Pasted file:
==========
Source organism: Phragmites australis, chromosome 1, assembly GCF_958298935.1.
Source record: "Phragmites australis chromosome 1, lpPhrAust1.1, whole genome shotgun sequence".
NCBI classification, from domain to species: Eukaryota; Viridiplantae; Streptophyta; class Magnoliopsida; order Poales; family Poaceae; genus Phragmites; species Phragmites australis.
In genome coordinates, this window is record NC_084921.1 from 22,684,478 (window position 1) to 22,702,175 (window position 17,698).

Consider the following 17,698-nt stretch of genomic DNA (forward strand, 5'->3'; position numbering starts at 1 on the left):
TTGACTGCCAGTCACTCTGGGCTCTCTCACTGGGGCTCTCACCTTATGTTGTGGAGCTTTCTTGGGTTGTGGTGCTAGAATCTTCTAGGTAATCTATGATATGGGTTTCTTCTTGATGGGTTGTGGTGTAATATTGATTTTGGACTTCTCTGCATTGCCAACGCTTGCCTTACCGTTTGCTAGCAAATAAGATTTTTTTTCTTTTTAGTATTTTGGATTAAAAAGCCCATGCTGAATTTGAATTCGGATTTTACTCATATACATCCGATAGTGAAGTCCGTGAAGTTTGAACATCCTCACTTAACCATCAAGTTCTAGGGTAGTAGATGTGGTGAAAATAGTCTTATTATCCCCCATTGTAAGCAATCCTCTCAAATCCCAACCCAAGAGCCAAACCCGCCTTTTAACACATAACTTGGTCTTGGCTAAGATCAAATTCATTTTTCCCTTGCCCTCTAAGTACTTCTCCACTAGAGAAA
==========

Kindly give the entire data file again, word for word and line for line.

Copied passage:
Source organism: Phragmites australis, chromosome 1, assembly GCF_958298935.1.
Source record: "Phragmites australis chromosome 1, lpPhrAust1.1, whole genome shotgun sequence".
NCBI classification, from domain to species: Eukaryota; Viridiplantae; Streptophyta; class Magnoliopsida; order Poales; family Poaceae; genus Phragmites; species Phragmites australis.
In genome coordinates, this window is record NC_084921.1 from 22,684,478 (window position 1) to 22,702,175 (window position 17,698).

Consider the following 17,698-nt stretch of genomic DNA (forward strand, 5'->3'; position numbering starts at 1 on the left):
TTGACTGCCAGTCACTCTGGGCTCTCTCACTGGGGCTCTCACCTTATGTTGTGGAGCTTTCTTGGGTTGTGGTGCTAGAATCTTCTAGGTAATCTATGATATGGGTTTCTTCTTGATGGGTTGTGGTGTAATATTGATTTTGGACTTCTCTGCATTGCCAACGCTTGCCTTACCGTTTGCTAGCAAATAAGATTTTTTTTCTTTTTAGTATTTTGGATTAAAAAGCCCATGCTGAATTTGAATTCGGATTTTACTCATATACATCCGATAGTGAAGTCCGTGAAGTTTGAACATCCTCACTTAACCATCAAGTTCTAGGGTAGTAGATGTGGTGAAAATAGTCTTATTATCCCCCATTGTAAGCAATCCTCTCAAATCCCAACCCAAGAGCCAAACCCGCCTTTTAACACATAACTTGGTCTTGGCTAAGATCAAATTCATTTTTCCCTTGCCCTCTAAGTACTTCTCCACTAGAGAAA